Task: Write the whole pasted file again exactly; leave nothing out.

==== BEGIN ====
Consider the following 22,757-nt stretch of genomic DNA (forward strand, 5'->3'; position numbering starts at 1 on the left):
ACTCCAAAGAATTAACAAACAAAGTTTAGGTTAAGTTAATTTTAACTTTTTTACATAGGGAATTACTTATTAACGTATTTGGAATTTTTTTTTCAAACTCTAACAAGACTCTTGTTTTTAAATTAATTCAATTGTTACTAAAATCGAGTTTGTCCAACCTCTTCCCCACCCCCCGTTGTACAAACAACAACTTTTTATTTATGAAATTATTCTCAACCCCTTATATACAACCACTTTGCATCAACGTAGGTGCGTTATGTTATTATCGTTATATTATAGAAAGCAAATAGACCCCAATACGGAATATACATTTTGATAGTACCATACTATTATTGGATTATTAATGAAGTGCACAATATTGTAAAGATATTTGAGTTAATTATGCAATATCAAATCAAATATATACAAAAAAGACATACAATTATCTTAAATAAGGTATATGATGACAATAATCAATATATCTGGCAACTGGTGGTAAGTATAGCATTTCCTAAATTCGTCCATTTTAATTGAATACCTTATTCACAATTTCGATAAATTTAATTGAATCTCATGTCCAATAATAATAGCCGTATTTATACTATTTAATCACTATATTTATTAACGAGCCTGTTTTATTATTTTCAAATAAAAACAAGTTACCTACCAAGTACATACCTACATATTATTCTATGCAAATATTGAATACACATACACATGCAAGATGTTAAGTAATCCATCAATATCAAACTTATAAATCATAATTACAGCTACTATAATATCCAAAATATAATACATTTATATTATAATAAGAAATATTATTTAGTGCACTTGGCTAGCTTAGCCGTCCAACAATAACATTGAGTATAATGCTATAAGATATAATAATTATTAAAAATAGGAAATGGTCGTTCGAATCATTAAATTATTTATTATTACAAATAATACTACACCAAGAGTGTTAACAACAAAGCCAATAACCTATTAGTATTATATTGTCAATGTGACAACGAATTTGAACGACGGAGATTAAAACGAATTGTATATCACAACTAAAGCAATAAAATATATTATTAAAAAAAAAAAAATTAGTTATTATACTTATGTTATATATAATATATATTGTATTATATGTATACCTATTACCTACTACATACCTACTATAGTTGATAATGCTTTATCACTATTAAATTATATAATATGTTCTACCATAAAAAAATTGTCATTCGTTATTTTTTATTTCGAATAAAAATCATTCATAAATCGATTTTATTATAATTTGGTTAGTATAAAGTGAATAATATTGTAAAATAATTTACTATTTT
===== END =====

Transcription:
Consider the following 22,757-nt stretch of genomic DNA (forward strand, 5'->3'; position numbering starts at 1 on the left):
ACTCCAAAGAATTAACAAACAAAGTTTAGGTTAAGTTAATTTTAACTTTTTTACATAGGGAATTACTTATTAACGTATTTGGAATTTTTTTTTCAAACTCTAACAAGACTCTTGTTTTTAAATTAATTCAATTGTTACTAAAATCGAGTTTGTCCAACCTCTTCCCCACCCCCCGTTGTACAAACAACAACTTTTTATTTATGAAATTATTCTCAACCCCTTATATACAACCACTTTGCATCAACGTAGGTGCGTTATGTTATTATCGTTATATTATAGAAAGCAAATAGACCCCAATACGGAATATACATTTTGATAGTACCATACTATTATTGGATTATTAATGAAGTGCACAATATTGTAAAGATATTTGAGTTAATTATGCAATATCAAATCAAATATATACAAAAAAGACATACAATTATCTTAAATAAGGTATATGATGACAATAATCAATATATCTGGCAACTGGTGGTAAGTATAGCATTTCCTAAATTCGTCCATTTTAATTGAATACCTTATTCACAATTTCGATAAATTTAATTGAATCTCATGTCCAATAATAATAGCCGTATTTATACTATTTAATCACTATATTTATTAACGAGCCTGTTTTATTATTTTCAAATAAAAACAAGTTACCTACCAAGTACATACCTACATATTATTCTATGCAAATATTGAATACACATACACATGCAAGATGTTAAGTAATCCATCAATATCAAACTTATAAATCATAATTACAGCTACTATAATATCCAAAATATAATACATTTATATTATAATAAGAAATATTATTTAGTGCACTTGGCTAGCTTAGCCGTCCAACAATAACATTGAGTATAATGCTATAAGATATAATAATTATTAAAAATAGGAAATGGTCGTTCGAATCATTAAATTATTTATTATTACAAATAATACTACACCAAGAGTGTTAACAACAAAGCCAATAACCTATTAGTATTATATTGTCAATGTGACAACGAATTTGAACGACGGAGATTAAAACGAATTGTATATCACAACTAAAGCAATAAAATATATTATTAAAAAAAAAAAAATTAGTTATTATACTTATGTTATATATAATATATATTGTATTATATGTATACCTATTACCTACTACATACCTACTATAGTTGATAATGCTTTATCACTATTAAATTATATAATATGTTCTACCATAAAAAAATTGTCATTCGTTATTTTTTATTTCGAATAAAAATCATTCATAAATCGATTTTATTATAATTTGGTTAGTATAAAGTGAATAATATTGTAAAATAATTTACTATTTT